Many participants also reported an increased risk of domestic violence, including wife-murders, which they attributed in part to the effect of political and economic marginalization of Eritrean men. Many participants noted that women are caught between relying on men for the family’s livelihood and the need to protect themselves from violence:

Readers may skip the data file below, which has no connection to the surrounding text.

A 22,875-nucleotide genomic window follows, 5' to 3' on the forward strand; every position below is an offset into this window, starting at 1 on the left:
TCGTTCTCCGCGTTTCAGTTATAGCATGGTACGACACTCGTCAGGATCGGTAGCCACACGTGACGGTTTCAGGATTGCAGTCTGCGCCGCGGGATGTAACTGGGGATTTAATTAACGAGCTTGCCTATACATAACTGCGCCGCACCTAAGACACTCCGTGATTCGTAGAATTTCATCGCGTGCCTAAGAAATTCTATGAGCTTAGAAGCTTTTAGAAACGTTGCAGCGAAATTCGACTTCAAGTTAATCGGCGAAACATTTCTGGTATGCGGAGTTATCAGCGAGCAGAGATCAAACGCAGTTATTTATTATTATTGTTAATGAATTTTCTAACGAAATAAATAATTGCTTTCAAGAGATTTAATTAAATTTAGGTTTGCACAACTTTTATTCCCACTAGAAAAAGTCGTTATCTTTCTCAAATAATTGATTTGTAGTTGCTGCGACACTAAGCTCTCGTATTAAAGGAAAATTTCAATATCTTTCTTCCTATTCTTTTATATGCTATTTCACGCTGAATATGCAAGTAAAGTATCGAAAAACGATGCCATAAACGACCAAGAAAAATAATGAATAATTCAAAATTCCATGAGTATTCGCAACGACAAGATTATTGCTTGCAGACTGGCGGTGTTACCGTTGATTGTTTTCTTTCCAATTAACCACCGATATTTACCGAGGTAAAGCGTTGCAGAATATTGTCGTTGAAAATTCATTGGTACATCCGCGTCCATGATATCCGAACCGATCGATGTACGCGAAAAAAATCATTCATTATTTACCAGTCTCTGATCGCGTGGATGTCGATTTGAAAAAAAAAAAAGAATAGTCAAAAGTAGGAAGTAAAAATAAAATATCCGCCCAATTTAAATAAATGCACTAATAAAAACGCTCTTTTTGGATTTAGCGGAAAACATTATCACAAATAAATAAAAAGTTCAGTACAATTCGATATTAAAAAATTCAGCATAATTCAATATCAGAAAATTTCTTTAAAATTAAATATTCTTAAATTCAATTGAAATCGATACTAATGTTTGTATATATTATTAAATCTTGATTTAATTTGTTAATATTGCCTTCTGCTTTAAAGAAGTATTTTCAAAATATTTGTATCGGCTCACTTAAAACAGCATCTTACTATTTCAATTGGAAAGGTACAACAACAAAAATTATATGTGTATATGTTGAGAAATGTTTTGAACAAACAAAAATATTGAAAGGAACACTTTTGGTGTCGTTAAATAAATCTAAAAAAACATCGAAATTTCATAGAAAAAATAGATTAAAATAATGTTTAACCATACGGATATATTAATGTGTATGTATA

My husband, he would hit me with an electric wire and I would bleed. Once the police came and saw the blood. They [the police] said as long as he [husband] is alive he is not getting out of prison. Honestly, even though he had hit me and I lost my child [a pregnancy] I didn’t want him to be in prison because I have another child. I would rather my husband help me financially but the government won’t let him out. Women don’t call the police because they don’t expect to get murdered. You expect the fight to pass. You try and tolerate it but then it gets out of control. You understand that the men are stressed too. You pray that with time the violence will pass but it is beyond you. The circumstances of our lives are bad. The men have stress here [in Israel]. It has been almost six years since Eritreans came to this country and the government hasn’t taken care of us … they don’t have visas for us. We don’t have rights like Eritrean refugees in other countries … there is oppression here. After washing dishes all day some men come home and accept it [their fate]… and some don’t. Those men that don’t say to themselves ‘why aren’t our rights respected like others [citizens]?’ They want to go to libraries and study in schools like Eritreans who are accepted as citizens in other countries. Here it is not like that. The men are doing badly here. (Eritrean woman IDI2).